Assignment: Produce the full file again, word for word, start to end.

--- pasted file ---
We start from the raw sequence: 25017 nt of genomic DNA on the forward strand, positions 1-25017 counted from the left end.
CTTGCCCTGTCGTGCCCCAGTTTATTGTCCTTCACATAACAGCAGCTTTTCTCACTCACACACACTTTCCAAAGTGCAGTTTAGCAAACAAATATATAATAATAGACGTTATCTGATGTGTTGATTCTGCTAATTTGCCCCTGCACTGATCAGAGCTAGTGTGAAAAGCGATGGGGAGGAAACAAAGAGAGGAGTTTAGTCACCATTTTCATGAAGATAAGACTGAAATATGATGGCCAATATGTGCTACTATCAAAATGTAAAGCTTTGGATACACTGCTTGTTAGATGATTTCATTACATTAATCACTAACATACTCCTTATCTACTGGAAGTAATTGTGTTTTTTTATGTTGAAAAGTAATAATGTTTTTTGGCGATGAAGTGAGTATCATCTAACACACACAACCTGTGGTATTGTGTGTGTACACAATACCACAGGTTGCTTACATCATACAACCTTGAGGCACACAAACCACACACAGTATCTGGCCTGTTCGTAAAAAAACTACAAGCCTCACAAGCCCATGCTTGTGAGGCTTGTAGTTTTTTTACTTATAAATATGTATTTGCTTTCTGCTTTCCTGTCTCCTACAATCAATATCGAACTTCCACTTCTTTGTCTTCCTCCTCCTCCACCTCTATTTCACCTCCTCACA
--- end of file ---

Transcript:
We start from the raw sequence: 25017 nt of genomic DNA on the forward strand, positions 1-25017 counted from the left end.
CTTGCCCTGTCGTGCCCCAGTTTATTGTCCTTCACATAACAGCAGCTTTTCTCACTCACACACACTTTCCAAAGTGCAGTTTAGCAAACAAATATATAATAATAGACGTTATCTGATGTGTTGATTCTGCTAATTTGCCCCTGCACTGATCAGAGCTAGTGTGAAAAGCGATGGGGAGGAAACAAAGAGAGGAGTTTAGTCACCATTTTCATGAAGATAAGACTGAAATATGATGGCCAATATGTGCTACTATCAAAATGTAAAGCTTTGGATACACTGCTTGTTAGATGATTTCATTACATTAATCACTAACATACTCCTTATCTACTGGAAGTAATTGTGTTTTTTTATGTTGAAAAGTAATAATGTTTTTTGGCGATGAAGTGAGTATCATCTAACACACACAACCTGTGGTATTGTGTGTGTACACAATACCACAGGTTGCTTACATCATACAACCTTGAGGCACACAAACCACACACAGTATCTGGCCTGTTCGTAAAAAAACTACAAGCCTCACAAGCCCATGCTTGTGAGGCTTGTAGTTTTTTTACTTATAAATATGTATTTGCTTTCTGCTTTCCTGTCTCCTACAATCAATATCGAACTTCCACTTCTTTGTCTTCCTCCTCCTCCACCTCTATTTCACCTCCTCACA